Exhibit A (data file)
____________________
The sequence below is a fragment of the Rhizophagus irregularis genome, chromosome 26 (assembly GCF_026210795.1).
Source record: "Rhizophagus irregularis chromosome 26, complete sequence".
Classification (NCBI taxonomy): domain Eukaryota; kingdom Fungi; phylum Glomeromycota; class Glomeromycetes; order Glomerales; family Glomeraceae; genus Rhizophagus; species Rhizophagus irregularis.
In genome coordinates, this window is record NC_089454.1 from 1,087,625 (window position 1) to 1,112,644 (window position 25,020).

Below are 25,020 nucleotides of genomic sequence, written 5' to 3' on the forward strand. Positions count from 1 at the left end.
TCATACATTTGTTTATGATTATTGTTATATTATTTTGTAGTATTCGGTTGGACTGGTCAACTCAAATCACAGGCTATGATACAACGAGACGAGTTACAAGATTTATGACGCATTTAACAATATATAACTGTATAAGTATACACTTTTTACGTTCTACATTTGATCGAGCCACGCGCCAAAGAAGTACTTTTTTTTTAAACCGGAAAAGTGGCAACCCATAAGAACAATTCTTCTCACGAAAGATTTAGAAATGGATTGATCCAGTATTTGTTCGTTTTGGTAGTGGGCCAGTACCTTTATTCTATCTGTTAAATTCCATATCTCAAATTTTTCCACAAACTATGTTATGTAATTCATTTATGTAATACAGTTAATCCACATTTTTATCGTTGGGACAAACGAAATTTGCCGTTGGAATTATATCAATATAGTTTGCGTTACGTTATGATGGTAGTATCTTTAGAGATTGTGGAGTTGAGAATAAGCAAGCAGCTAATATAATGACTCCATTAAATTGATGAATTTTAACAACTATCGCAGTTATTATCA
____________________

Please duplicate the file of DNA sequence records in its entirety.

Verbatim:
The sequence below is a fragment of the Rhizophagus irregularis genome, chromosome 26 (assembly GCF_026210795.1).
Source record: "Rhizophagus irregularis chromosome 26, complete sequence".
Classification (NCBI taxonomy): domain Eukaryota; kingdom Fungi; phylum Glomeromycota; class Glomeromycetes; order Glomerales; family Glomeraceae; genus Rhizophagus; species Rhizophagus irregularis.
In genome coordinates, this window is record NC_089454.1 from 1,087,625 (window position 1) to 1,112,644 (window position 25,020).

Below are 25,020 nucleotides of genomic sequence, written 5' to 3' on the forward strand. Positions count from 1 at the left end.
TCATACATTTGTTTATGATTATTGTTATATTATTTTGTAGTATTCGGTTGGACTGGTCAACTCAAATCACAGGCTATGATACAACGAGACGAGTTACAAGATTTATGACGCATTTAACAATATATAACTGTATAAGTATACACTTTTTACGTTCTACATTTGATCGAGCCACGCGCCAAAGAAGTACTTTTTTTTTAAACCGGAAAAGTGGCAACCCATAAGAACAATTCTTCTCACGAAAGATTTAGAAATGGATTGATCCAGTATTTGTTCGTTTTGGTAGTGGGCCAGTACCTTTATTCTATCTGTTAAATTCCATATCTCAAATTTTTCCACAAACTATGTTATGTAATTCATTTATGTAATACAGTTAATCCACATTTTTATCGTTGGGACAAACGAAATTTGCCGTTGGAATTATATCAATATAGTTTGCGTTACGTTATGATGGTAGTATCTTTAGAGATTGTGGAGTTGAGAATAAGCAAGCAGCTAATATAATGACTCCATTAAATTGATGAATTTTAACAACTATCGCAGTTATTATCA